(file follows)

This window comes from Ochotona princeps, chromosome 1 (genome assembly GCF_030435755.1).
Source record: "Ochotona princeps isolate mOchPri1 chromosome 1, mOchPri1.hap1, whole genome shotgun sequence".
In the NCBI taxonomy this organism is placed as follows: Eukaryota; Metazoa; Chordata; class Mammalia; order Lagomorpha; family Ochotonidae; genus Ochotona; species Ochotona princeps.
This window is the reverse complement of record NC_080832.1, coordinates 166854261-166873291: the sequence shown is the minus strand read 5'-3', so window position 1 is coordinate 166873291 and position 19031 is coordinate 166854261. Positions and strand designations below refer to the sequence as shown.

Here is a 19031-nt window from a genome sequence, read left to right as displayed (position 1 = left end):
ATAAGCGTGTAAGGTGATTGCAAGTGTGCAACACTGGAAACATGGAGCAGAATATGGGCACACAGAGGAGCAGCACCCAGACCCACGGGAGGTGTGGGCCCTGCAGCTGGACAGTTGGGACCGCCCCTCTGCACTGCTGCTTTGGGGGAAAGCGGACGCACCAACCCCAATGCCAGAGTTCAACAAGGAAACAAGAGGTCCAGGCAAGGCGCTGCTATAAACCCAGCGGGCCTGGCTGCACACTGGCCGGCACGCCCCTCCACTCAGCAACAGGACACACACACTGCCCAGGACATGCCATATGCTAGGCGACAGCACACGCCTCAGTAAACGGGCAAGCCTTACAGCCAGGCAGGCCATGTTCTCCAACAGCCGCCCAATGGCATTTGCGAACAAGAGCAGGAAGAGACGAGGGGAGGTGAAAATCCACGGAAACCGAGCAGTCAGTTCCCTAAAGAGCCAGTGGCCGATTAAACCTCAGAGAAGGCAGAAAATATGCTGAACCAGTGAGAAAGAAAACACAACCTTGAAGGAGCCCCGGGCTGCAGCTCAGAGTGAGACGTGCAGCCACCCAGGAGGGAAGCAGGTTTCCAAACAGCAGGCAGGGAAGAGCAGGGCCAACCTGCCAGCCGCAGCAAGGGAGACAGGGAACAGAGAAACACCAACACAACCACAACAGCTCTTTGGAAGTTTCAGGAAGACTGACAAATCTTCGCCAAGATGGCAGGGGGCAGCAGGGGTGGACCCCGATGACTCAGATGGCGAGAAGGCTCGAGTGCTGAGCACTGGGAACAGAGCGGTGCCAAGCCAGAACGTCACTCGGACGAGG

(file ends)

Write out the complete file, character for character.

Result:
This window comes from Ochotona princeps, chromosome 1 (genome assembly GCF_030435755.1).
Source record: "Ochotona princeps isolate mOchPri1 chromosome 1, mOchPri1.hap1, whole genome shotgun sequence".
In the NCBI taxonomy this organism is placed as follows: Eukaryota; Metazoa; Chordata; class Mammalia; order Lagomorpha; family Ochotonidae; genus Ochotona; species Ochotona princeps.
This window is the reverse complement of record NC_080832.1, coordinates 166854261-166873291: the sequence shown is the minus strand read 5'-3', so window position 1 is coordinate 166873291 and position 19031 is coordinate 166854261. Positions and strand designations below refer to the sequence as shown.

Here is a 19031-nt window from a genome sequence, read left to right as displayed (position 1 = left end):
ATAAGCGTGTAAGGTGATTGCAAGTGTGCAACACTGGAAACATGGAGCAGAATATGGGCACACAGAGGAGCAGCACCCAGACCCACGGGAGGTGTGGGCCCTGCAGCTGGACAGTTGGGACCGCCCCTCTGCACTGCTGCTTTGGGGGAAAGCGGACGCACCAACCCCAATGCCAGAGTTCAACAAGGAAACAAGAGGTCCAGGCAAGGCGCTGCTATAAACCCAGCGGGCCTGGCTGCACACTGGCCGGCACGCCCCTCCACTCAGCAACAGGACACACACACTGCCCAGGACATGCCATATGCTAGGCGACAGCACACGCCTCAGTAAACGGGCAAGCCTTACAGCCAGGCAGGCCATGTTCTCCAACAGCCGCCCAATGGCATTTGCGAACAAGAGCAGGAAGAGACGAGGGGAGGTGAAAATCCACGGAAACCGAGCAGTCAGTTCCCTAAAGAGCCAGTGGCCGATTAAACCTCAGAGAAGGCAGAAAATATGCTGAACCAGTGAGAAAGAAAACACAACCTTGAAGGAGCCCCGGGCTGCAGCTCAGAGTGAGACGTGCAGCCACCCAGGAGGGAAGCAGGTTTCCAAACAGCAGGCAGGGAAGAGCAGGGCCAACCTGCCAGCCGCAGCAAGGGAGACAGGGAACAGAGAAACACCAACACAACCACAACAGCTCTTTGGAAGTTTCAGGAAGACTGACAAATCTTCGCCAAGATGGCAGGGGGCAGCAGGGGTGGACCCCGATGACTCAGATGGCGAGAAGGCTCGAGTGCTGAGCACTGGGAACAGAGCGGTGCCAAGCCAGAACGTCACTCGGACGAGG